Link Posted: 8/24/2011 9:47:45 PM EDT
Thanx for sharing, and glad you're OK.
Link Posted: 8/24/2011 11:49:32 PM EDT
[Last Edit: 8/24/2011 11:50:03 PM EDT by CaptSchofield]
In 28 years of PPC competition one time a shooter dumped his empty brass and some landed on live rounds standing upside down (primer up) at his feet. One empty shell hit a round just right detonating it. The bullet stayed in the tray, the brass though launched up and injured the Shooter cutting his leg.
Link Posted: 8/25/2011 6:48:25 AM EDT
When I was reading the OP, I saw "PVC pipe" and my first thought was "static discharge" caused something to go boom. Then I read the rest of the message and agree the drop must have been the culprit.
Link Posted: 8/25/2011 7:37:11 AM EDT

Originally Posted By GWhis:


You are going to have to convince her that it won't/can't happen again. Murphy's Law classic example, huh? Good luck on the convincing.

When I was a 12 y. old boy scout, an older kid accidentally dropped a box of 50 .22 rounds in the campfire. A dozen or so of us ran and dove for cover. Brass was flying everywhere! The bullets all stayed in the fire. Amazingly nobody got hurt. Who would wear safety glasses around a camp fire? Super glad you didn't get hurt, Flamethrower. Maybe you ought to try CCI primers again...for good measure? Thanks for sharing your experience. It's certainly an important lesson for all of us.



I had a gross of bottle rockets that got damp and wouldn't light consistently. I came up with a "hold my beer and watch this!" flash of insight and tossed them in a campfire. Ended up hiding behind a tree for 10 minutes
Link Posted: 8/26/2011 6:57:27 PM EDT
Well I found the case and the primer. The primer as expected has the crescent dent on it. I found the case on a light 6' off the floor across the room. Found it by accident when it fell off the light when I turned it off. The other piece is the one out of the bucket.

Link Posted: 8/26/2011 8:20:38 PM EDT
[Last Edit: 8/26/2011 8:29:08 PM EDT by Wingman26]
Link Posted: 8/27/2011 2:42:33 AM EDT
Holy crap. Glad you are ok. One of those freak accidents, but shows how dangerous reloading can be.
Link Posted: 8/27/2011 9:58:25 AM EDT

Originally Posted By GWhis:
Originally Posted By Flamethrower:
Wife was in tears today when she got home and I told here what happened. Seems that she doesn't want me dead.


You are going to have to convince her that it won't/can't happen again. Murphy's Law classic example, huh? Good luck on the convincing.

When I was a 12 y. old boy scout, an older kid accidentally dropped a box of 50 .22 rounds in the campfire. A dozen or so of us ran and dove for cover. Brass was flying everywhere! The bullets all stayed in the fire. Amazingly nobody got hurt. Who would wear safety glasses around a camp fire? Super glad you didn't get hurt, Flamethrower. Maybe you ought to try CCI primers again...for good measure? Thanks for sharing your experience. It's certainly an important lesson for all of us.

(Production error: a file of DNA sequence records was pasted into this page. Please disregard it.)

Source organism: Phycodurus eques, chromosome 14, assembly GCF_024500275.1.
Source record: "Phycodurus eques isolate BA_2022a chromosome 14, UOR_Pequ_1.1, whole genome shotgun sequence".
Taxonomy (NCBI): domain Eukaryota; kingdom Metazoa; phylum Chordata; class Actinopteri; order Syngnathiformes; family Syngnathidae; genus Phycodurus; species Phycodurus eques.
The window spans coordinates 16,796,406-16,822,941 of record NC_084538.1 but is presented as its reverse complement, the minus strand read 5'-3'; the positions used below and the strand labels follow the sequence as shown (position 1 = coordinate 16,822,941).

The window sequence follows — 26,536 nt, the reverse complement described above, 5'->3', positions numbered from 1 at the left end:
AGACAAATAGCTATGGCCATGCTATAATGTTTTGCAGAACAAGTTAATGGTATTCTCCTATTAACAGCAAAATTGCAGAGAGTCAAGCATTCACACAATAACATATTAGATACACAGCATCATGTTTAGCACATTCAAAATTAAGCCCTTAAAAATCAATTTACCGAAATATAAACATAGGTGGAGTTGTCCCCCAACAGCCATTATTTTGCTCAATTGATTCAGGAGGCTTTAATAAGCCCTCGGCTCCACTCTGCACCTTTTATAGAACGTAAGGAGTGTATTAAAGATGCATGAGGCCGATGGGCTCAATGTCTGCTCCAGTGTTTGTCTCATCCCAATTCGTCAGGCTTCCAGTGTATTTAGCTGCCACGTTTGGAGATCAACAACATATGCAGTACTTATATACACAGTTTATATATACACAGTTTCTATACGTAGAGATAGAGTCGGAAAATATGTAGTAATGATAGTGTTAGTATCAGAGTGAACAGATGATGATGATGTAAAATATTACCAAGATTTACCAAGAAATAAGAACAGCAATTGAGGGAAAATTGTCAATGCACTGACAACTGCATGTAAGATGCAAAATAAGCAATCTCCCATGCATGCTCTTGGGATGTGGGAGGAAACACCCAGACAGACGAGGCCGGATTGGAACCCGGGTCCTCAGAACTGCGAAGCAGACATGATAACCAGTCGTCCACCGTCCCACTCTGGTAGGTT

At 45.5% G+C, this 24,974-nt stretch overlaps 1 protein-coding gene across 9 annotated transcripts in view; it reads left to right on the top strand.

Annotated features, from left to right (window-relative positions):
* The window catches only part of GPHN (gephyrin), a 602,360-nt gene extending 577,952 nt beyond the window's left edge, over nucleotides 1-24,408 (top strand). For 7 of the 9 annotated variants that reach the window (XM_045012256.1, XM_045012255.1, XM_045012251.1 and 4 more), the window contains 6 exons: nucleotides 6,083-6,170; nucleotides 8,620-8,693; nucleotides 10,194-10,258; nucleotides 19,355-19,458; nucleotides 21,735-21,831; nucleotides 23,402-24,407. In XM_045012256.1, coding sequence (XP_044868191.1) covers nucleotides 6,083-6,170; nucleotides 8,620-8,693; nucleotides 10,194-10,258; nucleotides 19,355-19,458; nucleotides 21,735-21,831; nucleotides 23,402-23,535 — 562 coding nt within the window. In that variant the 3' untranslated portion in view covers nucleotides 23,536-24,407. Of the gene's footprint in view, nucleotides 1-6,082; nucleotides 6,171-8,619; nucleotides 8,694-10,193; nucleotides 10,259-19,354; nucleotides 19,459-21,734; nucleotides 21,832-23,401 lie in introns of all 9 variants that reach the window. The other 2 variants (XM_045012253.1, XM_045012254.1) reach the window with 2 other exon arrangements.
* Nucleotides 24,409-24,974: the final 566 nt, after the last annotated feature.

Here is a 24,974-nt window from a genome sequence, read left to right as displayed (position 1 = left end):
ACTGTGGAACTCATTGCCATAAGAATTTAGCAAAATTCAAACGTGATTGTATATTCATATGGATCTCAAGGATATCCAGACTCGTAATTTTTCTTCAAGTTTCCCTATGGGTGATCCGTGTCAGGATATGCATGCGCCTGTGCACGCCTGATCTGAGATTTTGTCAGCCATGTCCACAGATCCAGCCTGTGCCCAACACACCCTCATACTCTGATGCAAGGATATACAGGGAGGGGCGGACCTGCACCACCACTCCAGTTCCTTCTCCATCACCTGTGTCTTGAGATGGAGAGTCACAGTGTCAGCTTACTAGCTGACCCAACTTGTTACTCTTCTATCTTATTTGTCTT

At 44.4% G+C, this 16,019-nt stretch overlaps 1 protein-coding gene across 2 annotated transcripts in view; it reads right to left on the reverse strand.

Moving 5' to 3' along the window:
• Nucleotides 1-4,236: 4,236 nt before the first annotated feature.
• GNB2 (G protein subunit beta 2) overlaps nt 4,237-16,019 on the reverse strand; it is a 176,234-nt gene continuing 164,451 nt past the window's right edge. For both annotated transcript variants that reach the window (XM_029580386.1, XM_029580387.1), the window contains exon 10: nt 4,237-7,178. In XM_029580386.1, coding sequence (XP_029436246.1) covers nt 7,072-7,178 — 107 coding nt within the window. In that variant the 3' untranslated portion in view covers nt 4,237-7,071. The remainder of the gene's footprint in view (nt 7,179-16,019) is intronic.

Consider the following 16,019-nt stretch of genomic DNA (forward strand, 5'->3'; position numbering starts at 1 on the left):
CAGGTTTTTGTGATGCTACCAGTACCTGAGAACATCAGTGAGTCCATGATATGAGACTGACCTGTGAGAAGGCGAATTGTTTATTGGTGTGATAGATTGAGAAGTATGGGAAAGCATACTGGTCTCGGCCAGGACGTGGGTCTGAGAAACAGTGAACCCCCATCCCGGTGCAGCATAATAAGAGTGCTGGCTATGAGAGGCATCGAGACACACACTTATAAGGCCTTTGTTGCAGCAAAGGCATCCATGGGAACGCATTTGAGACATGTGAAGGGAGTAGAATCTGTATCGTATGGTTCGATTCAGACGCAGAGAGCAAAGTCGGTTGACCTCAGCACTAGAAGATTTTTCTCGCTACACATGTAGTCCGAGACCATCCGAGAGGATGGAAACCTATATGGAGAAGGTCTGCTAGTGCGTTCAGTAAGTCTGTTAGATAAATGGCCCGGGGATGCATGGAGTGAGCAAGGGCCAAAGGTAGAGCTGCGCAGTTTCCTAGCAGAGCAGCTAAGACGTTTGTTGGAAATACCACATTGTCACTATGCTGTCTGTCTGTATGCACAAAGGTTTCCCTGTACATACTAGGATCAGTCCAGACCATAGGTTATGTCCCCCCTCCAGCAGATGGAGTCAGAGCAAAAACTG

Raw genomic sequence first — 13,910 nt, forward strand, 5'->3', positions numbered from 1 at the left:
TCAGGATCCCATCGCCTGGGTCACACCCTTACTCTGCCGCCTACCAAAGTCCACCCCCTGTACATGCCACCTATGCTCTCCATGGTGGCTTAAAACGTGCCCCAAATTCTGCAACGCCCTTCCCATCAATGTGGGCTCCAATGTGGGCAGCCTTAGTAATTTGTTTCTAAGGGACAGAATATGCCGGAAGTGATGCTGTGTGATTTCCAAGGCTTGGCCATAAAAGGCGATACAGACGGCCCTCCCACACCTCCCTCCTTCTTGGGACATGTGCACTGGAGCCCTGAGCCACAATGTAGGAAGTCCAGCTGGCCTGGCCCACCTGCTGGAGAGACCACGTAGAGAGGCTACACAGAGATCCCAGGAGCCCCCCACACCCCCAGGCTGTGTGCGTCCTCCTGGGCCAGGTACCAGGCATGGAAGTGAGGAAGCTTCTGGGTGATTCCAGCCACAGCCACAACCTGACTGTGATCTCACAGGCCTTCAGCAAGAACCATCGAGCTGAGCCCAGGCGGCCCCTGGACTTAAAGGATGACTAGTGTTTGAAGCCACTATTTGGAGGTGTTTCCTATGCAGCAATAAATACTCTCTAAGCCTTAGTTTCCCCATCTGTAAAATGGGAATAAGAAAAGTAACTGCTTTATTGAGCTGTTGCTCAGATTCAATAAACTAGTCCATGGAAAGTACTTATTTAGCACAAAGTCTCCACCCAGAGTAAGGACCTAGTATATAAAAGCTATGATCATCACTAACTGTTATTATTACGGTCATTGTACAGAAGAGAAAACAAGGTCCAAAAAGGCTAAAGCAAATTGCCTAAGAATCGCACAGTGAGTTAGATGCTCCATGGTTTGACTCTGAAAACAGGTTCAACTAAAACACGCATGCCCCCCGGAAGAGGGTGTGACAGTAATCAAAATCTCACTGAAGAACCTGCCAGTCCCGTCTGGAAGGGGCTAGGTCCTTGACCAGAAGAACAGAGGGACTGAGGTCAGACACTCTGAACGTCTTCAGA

I've never liked the common practice of dumping rounds randomly in a container. My cardboard boxes with egg crate lens dividers are looking better than ever to me today. Yes they are slower.

http://i935.photobucket.com/albums/ad195/gstrad/IMG_0944.jpg

Nice. I like that. I assume that is some sort of diffuser for fluorescent lights.
Link Posted: 8/27/2011 9:43:00 PM EDT
Originally Posted By Aloxite:

Originally Posted By GWhis:
Originally Posted By Flamethrower:
Wife was in tears today when she got home and I told here what happened. Seems that she doesn't want me dead.


You are going to have to convince her that it won't/can't happen again. Murphy's Law classic example, huh? Good luck on the convincing.

When I was a 12 y. old boy scout, an older kid accidentally dropped a box of 50 .22 rounds in the campfire. A dozen or so of us ran and dove for cover. Brass was flying everywhere! The bullets all stayed in the fire. Amazingly nobody got hurt. Who would wear safety glasses around a camp fire? Super glad you didn't get hurt, Flamethrower. Maybe you ought to try CCI primers again...for good measure? Thanks for sharing your experience. It's certainly an important lesson for all of us.

I've never liked the common practice of dumping rounds randomly in a container. My cardboard boxes with egg crate lens dividers are looking better than ever to me today. Yes they are slower.

http://i935.photobucket.com/albums/ad195/gstrad/IMG_0944.jpg

Nice. I like that. I assume that is some sort of diffuser for fluorescent lights.


Yes, standard egg crate diffuser/lens typically in stock at Home Depot on the Fluorescent lighting aisle. I cut the stuff with a diagonal wire cutter. For rifle I double stack & glue little squares underneath in the corners to lift it.

Link Posted: 8/28/2011 12:49:21 AM EDT
[Last Edit: 8/28/2011 12:49:57 AM EDT by Psychovore]
Glad you're OK!

Get some of the marble track pieces and make a spiral for it to slide down?

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Link Posted: 8/28/2011 5:37:32 AM EDT